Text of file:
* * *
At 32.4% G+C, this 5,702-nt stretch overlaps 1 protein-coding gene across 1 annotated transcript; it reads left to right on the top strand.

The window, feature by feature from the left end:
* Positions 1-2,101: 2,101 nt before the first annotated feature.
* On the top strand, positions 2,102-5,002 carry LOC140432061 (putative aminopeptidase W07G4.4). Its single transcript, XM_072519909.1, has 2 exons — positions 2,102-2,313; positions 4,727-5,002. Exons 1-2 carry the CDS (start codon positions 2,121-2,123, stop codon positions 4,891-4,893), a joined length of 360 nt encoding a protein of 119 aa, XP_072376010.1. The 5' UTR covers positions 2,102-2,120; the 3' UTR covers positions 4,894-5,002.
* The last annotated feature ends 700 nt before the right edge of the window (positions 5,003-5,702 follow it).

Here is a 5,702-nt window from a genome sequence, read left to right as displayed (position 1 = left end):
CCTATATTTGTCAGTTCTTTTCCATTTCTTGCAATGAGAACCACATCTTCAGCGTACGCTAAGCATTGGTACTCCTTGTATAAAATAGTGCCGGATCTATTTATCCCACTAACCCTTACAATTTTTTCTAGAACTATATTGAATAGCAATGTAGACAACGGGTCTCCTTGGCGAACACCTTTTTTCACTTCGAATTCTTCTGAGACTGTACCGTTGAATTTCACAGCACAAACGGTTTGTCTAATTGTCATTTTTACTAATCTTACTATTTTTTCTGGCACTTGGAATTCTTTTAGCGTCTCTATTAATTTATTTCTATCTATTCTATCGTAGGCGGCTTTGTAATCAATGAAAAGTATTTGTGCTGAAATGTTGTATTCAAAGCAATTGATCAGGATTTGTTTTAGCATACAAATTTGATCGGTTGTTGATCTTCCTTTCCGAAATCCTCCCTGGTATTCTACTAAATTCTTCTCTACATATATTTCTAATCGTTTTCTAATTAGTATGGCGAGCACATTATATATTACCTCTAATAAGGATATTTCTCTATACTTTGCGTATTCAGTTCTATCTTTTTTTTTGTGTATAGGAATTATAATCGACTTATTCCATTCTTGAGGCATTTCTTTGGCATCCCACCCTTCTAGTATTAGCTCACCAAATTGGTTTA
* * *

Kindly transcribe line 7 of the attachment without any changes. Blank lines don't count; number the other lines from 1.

CCTATATTTGTCAGTTCTTTTCCATTTCTTGCAATGAGAACCACATCTTCAGCGTACGCTAAGCATTGGTACTCCTTGTATAAAATAGTGCCGGATCTATTTATCCCACTAACCCTTACAATTTTTTCTAGAACTATATTGAATAGCAATGTAGACAACGGGTCTCCTTGGCGAACACCTTTTTTCACTTCGAATTCTTCTGAGACTGTACCGTTGAATTTCACAGCACAAACGGTTTGTCTAATTGTCATTTTTACTAATCTTACTATTTTTTCTGGCACTTGGAATTCTTTTAGCGTCTCTATTAATTTATTTCTATCTATTCTATCGTAGGCGGCTTTGTAATCAATGAAAAGTATTTGTGCTGAAATGTTGTATTCAAAGCAATTGATCAGGATTTGTTTTAGCATACAAATTTGATCGGTTGTTGATCTTCCTTTCCGAAATCCTCCCTGGTATTCTACTAAATTCTTCTCTACATATATTTCTAATCGTTTTCTAATTAGTATGGCGAGCACATTATATATTACCTCTAATAAGGATATTTCTCTATACTTTGCGTATTCAGTTCTATCTTTTTTTTTGTGTATAGGAATTATAATCGACTTATTCCATTCTTGAGGCATTTCTTTGGCATCCCACCCTTCTAGTATTAGCTCACCAAATTGGTTTA